Vivo Y51s in Pakistan is a little different in specification than the global version. The one we have is a step ahead in the battery, camera, and memory. In contrast to the 4500 mAh battery in the global version, we get a 5000 mAh battery and an 18W charger out of the box. This is very much similar to what we found on Vivo Y20s, but the drain times are noticeably different.
Let’s have a look at the highlighting features before moving ahead.
Vivo Y51s highlights
- Display: 6.58 (IPS LCD, 2408 x 1080px, 395ppi)
- OS: Android 11, Funtouch 11
- Chipset: Octa-Core, Snapdragon 662, Adreno 610 GPU
- RAM/ROM: 8GB/128GB
- Camera (rear): 48MP + 8MP + 2MP
- Camera (front): 16MP
- Battery: 5000 mAh, 18W charger
Simple design, a plus
Unlike the V20 series that we saw on digital and conventional media alike, Vivo hasn’t run a mega campaign for this newbie. As far as the design is concerned, it’s a blend of a decent mid-range device and a sturdy budget phone. In contrast to the predecessor Y51, a carbon copy of Vivo S1 Pro, this one carries its own identity.
The plasticky body on the rear is a plain matte finish surface without a fancy pattern on it. The triple camera setup, however, is a major attraction for its simplicity and clean rectangular design.
188 gm of weight doesn’t make it heavy on hands for longer durations. The side-mounted fingerprint scanner is a norm these days for affordable phones now, and we are finding it on almost every other midrange and budget device. While the in-display fingerprint scanner is for expensive devices, this one looks a lot more in-trend than an old-fashioned rear scanner.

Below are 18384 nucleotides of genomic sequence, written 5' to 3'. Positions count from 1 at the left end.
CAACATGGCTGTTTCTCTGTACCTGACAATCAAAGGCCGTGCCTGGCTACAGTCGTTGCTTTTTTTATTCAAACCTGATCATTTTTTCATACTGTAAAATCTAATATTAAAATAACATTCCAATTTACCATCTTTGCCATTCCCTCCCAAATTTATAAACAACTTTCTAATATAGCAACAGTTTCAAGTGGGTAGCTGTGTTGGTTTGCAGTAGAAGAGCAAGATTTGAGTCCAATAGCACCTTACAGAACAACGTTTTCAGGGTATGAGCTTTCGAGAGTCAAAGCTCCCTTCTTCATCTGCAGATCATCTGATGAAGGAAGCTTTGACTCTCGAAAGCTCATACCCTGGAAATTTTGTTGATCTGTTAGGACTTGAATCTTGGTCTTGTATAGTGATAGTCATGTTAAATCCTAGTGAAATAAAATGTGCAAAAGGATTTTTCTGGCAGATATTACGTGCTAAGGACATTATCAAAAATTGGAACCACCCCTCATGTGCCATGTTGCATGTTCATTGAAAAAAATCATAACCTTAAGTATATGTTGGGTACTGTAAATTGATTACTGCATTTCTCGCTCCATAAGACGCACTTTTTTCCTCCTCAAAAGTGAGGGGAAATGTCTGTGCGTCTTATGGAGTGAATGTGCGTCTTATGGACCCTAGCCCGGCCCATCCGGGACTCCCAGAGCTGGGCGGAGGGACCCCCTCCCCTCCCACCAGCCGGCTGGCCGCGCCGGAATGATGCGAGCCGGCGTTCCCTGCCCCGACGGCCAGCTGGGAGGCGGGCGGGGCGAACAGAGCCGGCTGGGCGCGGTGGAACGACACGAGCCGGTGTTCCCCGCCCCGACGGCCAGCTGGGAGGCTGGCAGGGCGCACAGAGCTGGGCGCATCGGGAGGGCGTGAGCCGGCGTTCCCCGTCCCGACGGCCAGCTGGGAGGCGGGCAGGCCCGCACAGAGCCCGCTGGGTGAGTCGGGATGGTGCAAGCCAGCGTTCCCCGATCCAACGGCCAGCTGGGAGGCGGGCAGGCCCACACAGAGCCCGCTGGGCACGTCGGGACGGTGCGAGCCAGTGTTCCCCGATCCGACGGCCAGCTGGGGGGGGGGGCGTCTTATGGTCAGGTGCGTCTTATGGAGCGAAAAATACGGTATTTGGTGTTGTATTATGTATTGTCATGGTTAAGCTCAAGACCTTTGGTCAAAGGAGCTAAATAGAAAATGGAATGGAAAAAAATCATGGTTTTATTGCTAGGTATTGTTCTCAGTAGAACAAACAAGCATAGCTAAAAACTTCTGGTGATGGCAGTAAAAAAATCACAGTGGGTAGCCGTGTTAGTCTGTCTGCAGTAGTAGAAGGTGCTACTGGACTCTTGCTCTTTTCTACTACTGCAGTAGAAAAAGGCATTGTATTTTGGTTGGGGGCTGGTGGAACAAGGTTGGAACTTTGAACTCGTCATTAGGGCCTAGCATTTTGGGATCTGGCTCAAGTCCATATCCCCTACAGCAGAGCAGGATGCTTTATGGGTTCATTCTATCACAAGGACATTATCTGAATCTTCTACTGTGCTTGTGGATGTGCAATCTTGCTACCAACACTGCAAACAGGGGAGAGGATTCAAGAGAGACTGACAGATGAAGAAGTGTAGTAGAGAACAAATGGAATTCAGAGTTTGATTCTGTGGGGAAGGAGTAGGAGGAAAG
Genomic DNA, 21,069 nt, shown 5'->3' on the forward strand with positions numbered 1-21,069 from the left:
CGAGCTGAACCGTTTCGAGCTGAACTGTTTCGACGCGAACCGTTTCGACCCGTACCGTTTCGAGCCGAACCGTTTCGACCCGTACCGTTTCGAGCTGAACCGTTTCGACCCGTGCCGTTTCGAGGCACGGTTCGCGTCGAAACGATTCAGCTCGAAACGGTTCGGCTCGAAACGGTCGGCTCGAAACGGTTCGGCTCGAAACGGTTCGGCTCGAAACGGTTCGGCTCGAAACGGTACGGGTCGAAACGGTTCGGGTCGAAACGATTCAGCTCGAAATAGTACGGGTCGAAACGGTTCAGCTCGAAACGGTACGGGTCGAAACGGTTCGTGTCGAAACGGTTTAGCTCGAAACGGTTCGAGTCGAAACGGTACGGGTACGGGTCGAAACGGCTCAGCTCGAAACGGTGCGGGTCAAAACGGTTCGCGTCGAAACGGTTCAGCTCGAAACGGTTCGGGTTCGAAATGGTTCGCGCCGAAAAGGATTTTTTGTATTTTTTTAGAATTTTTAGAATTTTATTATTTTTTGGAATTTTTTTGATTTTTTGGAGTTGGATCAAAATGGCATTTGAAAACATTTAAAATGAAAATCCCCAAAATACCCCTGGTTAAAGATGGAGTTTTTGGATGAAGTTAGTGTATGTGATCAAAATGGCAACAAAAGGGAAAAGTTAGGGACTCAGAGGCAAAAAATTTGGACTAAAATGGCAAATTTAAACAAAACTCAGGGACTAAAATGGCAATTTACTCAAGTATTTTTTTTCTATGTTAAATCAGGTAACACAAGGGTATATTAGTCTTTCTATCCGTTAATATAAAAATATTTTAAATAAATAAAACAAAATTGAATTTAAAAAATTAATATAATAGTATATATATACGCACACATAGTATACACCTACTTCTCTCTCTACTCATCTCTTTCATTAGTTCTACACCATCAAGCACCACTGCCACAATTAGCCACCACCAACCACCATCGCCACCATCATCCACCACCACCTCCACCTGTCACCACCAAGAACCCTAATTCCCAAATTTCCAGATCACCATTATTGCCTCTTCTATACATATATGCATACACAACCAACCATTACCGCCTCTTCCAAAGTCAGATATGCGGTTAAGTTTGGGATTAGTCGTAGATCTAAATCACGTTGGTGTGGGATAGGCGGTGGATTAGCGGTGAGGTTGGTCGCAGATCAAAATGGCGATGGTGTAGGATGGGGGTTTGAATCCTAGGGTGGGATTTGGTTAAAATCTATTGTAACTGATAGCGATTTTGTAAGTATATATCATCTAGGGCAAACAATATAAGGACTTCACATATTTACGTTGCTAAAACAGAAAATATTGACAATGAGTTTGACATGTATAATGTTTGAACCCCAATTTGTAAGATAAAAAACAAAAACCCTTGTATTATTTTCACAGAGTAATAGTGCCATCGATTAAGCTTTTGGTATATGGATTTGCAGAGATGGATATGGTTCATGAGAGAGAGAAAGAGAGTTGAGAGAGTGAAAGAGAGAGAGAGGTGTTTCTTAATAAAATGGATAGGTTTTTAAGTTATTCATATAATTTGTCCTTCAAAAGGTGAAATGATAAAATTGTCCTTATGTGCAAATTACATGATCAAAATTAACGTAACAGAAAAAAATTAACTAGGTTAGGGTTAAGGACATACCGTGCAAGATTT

Vivo has moved the SIM tray from the left side frame to the top area. It can house two nano-SIM cards in addition to a microSD for up to 1TB extra memory.
At the bottom, the audio jack port isn’t ideally placed, and with the wired earphones, it restraints the right hand to operate freely while playing games.
Vivo seems to have downgraded its display from Ace AMOLED to the IPS screen on this phone. However, the 6.58 inches screen looks more colorful and contrasty. It features a P3 color gamut, which gives a better visual experience than the usual IPS display in this price slot. We can no way compare it with the quality of Vivo’s own AMOLED screens that are pricier, but we are happy with the punchy colors.
Performance and battery
Vivo Y51s also looks slightly behind the predecessor Y50 when it comes to chipset performance. Although Snapdragon 662 (on Y51s) is similar to 665 (on Y50) overall performance, the former shows half the download speed on various benchmark sites.
In the real-life test, the phone doesn’t disappoint with multitasking. Gaming turns out smooth, although the chipset does not allow more than ‘balanced’ graphics on PUBG, we never found it spoiling our mood due to unwanted lags.
The 5000 mAh battery charges fully in 1 hour and 59 minutes with its 18W charger connected through a USB Type C port. During our battery test, the device did not impress us with its drain time that reached 13 hours before it died on us. In 2020, we came across some great battery performers from Vivo; Y51s is definitely not similar to them when it comes to video loop test. On the other hand, the phone gives excellent hardware-software optimization for everyday use. It gave us a great battery backup on individual apps, especially on the 4G mobile data.
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If you want to see our complete Vivo Y51s battery test video, here it is.